From fear to friendship – Insights from leading crocodile researcher Dr Marisa Tellez

“I knew what I wanted, and I went for it” says Dr Marisa Tellez.

From about 5 years old, instead of playing with dolls, Dr Marisa Tellez was evolving her knowledge of the world’s top predators. Starting with her love for great white sharks, Marisa became fascinated by this species that survived the mass extinction that wiped out the dinosaurs.

Learning of their pivotal role in the ecosystem and how human fear threatens their existence, inspired Marisa to become an advocate for predators. Now Marisa thrives in the field of crocodilian conservation in Belize, running the Crocodile Research Coalition (CRC), a Non-Profit Organisation (NPO) she founded in 2016.

Marisa holding 4 American Crocodiles (Crocodylus acutus) that are only a few weeks old. Credit: Marisa Tellez.

From animal flashcards to co-founding an organisation

Marisa reflects on why she works in conservation: “I was about five years old and one Christmas or birthday, my Dad gave me a stack of three books, and one of them was about great white sharks. I just fell in love with sharks, so that’s what got me into predators.”

Fast-forward to 2005, Marisa graduated with a Bachelor of Science (BSc) degree in Zoology and a Bachelor of Arts (BA) degree in Cultural Anthropology. She shares her post-graduation struggles of finding work experience: “then I couldn’t find anything to work with wildlife”.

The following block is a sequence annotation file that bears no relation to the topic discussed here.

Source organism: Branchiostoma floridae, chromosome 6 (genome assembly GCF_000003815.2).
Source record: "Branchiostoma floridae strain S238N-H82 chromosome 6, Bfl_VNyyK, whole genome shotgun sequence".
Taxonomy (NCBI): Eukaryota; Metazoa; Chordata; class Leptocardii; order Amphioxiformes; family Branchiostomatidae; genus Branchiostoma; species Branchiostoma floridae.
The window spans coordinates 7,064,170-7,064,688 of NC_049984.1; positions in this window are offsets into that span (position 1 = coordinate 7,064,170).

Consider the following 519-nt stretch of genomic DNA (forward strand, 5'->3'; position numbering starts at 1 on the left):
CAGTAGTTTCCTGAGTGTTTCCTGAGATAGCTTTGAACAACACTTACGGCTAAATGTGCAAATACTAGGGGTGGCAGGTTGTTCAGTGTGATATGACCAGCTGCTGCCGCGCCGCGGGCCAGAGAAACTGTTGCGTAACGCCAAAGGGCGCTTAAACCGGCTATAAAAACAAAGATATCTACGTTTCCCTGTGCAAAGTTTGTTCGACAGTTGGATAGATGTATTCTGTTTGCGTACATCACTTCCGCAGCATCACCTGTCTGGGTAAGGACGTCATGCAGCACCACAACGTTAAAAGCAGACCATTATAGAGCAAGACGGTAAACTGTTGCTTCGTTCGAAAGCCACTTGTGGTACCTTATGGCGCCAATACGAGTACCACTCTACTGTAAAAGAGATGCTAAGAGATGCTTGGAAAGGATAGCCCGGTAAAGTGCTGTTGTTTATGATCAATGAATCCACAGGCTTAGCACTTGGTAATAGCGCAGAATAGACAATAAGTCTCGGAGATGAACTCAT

She finally entered a hands-on position at the eco-station, a small wildlife sanctuary, gaining experience in community education. From there, she went to the LA Zoo, where she decided to venture back into Academia, resulting in her receiving a Master’s and PhD in Biology. Now an Executive Director at CRC, Marisa loves spending her time out in the field, alongside organising grants and projects.

One thing is clear from Marisa’s career path – she forms life-long connections
and never burns her bridges. “Wherever I’ve gone, I’ve kept a contact”, says Marisa.

Connections, connections, connections